Warm, wet weather may have helped Genghis Khan rule

Warming and drought may force modern Mongolians from their land, but unusually wet weather helped the rise of the Mongolian empire in the 1200s, a new study suggests.

Kevin Krajick/Earth Institute, Columbia Univ.

Wet, mild weather — not drought — may have helped Genghis Khan expand the Mongolian empire to the largest in human history.

Rings in trees in the mountains of central Mongolia show that at the same time the empire began to grow in the 13th century, the weather of central Asia became uncommonly wet. The moist climate could have boosted the region’s grasslands, giving Khan and his people more food for raising livestock and horses and a better ability to focus on building political and military power, researchers suggest March 10 in the Proceedings of the National Academy of Sciences.

Tree-ring and weather data also suggest that central Mongolia’s drought from 2000 to 2009 was the hottest in the last 1,000 years. If warming continues, it could disrupt how modern Mongolians live, the scientists say.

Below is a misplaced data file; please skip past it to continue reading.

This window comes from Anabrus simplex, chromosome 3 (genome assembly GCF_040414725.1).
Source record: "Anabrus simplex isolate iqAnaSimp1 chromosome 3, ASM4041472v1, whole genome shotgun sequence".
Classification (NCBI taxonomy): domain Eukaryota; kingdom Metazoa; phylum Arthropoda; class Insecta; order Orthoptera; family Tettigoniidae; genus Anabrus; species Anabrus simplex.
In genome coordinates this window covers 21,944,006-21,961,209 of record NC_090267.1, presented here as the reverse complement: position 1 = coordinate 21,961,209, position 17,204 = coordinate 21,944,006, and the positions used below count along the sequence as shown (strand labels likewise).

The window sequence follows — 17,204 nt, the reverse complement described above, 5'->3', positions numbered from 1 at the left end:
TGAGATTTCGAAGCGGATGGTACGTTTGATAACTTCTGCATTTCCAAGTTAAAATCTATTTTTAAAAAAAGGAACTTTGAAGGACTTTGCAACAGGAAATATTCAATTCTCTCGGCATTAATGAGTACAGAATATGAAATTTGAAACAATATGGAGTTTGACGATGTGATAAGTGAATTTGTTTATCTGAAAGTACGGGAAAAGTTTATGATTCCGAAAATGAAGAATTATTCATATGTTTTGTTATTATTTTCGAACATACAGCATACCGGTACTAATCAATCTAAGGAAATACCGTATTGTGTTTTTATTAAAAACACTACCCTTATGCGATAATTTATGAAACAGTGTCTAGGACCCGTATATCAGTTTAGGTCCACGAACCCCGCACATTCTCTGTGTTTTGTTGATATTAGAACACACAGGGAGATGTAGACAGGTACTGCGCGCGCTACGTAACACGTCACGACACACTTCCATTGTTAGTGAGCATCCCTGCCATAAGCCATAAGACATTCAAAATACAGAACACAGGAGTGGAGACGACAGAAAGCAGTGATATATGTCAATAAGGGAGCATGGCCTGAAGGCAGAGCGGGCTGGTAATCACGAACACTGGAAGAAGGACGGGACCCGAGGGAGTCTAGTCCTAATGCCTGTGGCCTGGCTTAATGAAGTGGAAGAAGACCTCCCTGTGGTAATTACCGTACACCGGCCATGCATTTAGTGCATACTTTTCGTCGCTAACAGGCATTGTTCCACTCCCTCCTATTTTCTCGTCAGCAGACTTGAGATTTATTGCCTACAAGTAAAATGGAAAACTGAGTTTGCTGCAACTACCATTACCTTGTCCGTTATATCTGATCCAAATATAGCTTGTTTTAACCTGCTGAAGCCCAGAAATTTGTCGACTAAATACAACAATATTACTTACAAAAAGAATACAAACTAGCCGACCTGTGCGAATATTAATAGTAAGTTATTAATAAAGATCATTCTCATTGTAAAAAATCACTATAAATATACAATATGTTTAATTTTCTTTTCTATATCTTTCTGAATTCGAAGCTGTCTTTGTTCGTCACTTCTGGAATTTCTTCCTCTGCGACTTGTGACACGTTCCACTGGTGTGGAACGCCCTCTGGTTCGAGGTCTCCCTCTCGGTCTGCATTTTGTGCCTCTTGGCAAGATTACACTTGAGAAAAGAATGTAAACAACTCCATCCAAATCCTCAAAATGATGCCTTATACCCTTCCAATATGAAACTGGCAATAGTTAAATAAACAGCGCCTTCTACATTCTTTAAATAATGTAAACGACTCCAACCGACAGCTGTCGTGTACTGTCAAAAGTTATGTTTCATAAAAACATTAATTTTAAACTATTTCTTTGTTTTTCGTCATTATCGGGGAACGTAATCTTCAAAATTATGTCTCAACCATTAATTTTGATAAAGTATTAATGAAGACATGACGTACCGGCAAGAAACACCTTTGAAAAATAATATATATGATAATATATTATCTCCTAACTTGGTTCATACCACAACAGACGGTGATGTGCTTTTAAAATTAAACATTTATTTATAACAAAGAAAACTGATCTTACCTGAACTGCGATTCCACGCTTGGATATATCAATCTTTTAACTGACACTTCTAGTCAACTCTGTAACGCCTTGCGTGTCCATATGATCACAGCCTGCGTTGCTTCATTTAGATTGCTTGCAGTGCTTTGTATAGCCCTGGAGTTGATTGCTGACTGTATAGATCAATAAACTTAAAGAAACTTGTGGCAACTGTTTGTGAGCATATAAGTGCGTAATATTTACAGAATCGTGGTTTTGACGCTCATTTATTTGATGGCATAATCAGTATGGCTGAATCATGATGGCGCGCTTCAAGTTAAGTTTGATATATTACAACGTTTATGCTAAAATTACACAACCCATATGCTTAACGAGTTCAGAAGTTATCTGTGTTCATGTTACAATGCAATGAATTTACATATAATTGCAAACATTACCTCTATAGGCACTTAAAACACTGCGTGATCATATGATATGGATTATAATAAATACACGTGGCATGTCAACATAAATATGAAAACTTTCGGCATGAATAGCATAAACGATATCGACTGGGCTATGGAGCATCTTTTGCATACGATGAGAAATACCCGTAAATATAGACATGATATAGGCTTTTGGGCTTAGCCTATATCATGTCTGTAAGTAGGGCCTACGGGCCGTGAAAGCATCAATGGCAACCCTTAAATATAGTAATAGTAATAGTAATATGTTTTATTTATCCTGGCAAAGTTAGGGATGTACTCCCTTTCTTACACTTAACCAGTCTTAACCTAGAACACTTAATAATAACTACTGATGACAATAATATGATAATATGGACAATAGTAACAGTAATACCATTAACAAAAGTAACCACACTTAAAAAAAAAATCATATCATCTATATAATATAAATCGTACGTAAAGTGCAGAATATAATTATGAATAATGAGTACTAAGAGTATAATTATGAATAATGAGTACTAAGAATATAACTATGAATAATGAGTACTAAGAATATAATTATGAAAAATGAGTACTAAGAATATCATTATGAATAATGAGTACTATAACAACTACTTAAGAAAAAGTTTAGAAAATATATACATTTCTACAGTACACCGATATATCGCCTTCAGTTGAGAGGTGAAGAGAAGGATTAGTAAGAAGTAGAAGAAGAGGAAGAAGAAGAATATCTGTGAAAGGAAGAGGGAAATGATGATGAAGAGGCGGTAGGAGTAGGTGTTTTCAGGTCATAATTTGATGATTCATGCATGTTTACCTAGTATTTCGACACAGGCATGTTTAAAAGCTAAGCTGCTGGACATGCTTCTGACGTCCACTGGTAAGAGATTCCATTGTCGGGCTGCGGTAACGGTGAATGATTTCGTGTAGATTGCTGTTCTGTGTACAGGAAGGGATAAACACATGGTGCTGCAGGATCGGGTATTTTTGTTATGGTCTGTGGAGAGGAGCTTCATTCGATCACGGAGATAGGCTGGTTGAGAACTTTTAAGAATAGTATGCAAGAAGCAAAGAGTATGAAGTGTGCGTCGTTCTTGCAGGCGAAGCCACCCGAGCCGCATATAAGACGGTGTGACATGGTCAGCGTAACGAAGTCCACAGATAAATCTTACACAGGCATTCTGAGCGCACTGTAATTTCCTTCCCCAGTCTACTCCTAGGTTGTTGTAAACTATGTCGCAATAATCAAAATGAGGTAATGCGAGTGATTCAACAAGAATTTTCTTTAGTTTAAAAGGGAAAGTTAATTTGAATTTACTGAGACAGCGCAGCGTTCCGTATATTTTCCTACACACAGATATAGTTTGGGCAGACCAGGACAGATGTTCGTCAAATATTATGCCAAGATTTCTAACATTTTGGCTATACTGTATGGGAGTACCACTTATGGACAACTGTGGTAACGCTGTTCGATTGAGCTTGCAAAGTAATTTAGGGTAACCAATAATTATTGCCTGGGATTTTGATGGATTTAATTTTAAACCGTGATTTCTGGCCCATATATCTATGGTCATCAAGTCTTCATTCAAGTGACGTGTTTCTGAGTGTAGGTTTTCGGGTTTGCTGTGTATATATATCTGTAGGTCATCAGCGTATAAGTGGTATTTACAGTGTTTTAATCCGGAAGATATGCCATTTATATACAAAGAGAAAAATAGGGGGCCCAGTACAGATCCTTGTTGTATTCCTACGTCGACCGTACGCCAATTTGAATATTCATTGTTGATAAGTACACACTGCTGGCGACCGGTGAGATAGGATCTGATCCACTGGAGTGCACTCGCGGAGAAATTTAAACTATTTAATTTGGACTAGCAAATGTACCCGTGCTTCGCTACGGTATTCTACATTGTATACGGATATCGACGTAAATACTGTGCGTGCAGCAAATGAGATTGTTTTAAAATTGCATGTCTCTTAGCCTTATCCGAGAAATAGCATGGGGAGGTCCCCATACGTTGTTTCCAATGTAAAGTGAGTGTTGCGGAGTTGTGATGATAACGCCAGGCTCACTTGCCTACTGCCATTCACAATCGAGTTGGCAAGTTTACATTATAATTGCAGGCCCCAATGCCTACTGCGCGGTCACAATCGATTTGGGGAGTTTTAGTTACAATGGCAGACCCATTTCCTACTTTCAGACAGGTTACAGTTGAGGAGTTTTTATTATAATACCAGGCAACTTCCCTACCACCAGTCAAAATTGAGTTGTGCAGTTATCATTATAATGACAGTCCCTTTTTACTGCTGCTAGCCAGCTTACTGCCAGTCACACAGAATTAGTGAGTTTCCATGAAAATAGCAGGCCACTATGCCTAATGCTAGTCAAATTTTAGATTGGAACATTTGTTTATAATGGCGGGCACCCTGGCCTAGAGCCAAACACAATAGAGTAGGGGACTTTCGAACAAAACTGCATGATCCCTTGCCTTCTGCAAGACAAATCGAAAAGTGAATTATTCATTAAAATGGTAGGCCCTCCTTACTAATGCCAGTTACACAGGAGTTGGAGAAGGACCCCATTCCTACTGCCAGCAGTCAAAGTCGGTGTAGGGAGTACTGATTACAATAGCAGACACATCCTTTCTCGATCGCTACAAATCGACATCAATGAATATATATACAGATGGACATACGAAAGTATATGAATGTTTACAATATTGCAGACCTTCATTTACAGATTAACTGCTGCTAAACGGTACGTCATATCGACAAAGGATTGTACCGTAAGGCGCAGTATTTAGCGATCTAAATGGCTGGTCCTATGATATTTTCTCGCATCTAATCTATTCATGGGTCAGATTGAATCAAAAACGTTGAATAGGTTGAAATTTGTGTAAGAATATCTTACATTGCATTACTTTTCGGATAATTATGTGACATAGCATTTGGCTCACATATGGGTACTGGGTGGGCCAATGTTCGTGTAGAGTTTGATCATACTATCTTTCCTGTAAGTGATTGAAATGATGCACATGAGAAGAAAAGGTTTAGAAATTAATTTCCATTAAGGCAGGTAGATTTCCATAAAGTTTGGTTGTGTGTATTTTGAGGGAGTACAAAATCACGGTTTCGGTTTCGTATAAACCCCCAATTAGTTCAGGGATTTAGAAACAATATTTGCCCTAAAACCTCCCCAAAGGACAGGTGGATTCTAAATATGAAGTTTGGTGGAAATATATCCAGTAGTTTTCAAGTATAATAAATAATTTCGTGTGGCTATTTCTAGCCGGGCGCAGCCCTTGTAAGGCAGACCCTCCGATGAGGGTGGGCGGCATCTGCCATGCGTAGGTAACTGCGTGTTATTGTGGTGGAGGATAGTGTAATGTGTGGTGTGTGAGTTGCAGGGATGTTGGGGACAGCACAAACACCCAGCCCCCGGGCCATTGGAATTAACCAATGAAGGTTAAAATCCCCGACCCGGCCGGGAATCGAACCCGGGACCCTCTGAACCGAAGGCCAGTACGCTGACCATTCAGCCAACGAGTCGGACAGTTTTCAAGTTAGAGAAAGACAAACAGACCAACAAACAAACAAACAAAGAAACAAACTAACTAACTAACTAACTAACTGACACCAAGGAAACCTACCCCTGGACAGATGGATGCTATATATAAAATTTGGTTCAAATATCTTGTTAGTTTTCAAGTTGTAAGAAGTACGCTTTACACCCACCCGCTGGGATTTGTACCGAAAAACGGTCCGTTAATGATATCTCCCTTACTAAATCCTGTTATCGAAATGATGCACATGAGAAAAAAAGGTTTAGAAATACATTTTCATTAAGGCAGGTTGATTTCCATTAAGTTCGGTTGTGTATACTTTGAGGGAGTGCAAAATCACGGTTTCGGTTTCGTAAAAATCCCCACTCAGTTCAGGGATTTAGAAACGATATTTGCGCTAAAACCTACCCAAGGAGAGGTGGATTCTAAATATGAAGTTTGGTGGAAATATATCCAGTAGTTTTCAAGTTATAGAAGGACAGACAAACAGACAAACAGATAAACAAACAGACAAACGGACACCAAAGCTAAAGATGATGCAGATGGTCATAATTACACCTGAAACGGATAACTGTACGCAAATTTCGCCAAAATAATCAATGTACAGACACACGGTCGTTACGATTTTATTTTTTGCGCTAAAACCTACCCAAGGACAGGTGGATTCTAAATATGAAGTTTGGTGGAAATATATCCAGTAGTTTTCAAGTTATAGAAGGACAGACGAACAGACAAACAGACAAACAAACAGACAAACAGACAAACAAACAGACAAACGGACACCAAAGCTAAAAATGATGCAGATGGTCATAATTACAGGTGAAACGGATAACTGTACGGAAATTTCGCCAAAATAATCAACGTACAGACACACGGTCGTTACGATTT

photo of Ashley Yeager

Ashley Yeager is the associate news editor at Science News. She has worked at The Scientist, the Simons Foundation, Duke University and the W.M. Keck Observatory, and was the web producer for Science News from 2013 to 2015. She has a bachelor’s degree in journalism from the University of Tennessee, Knoxville, and a master’s degree in science writing from MIT.

More Stories from Science News on Climate

From the Nature Index

Paid Content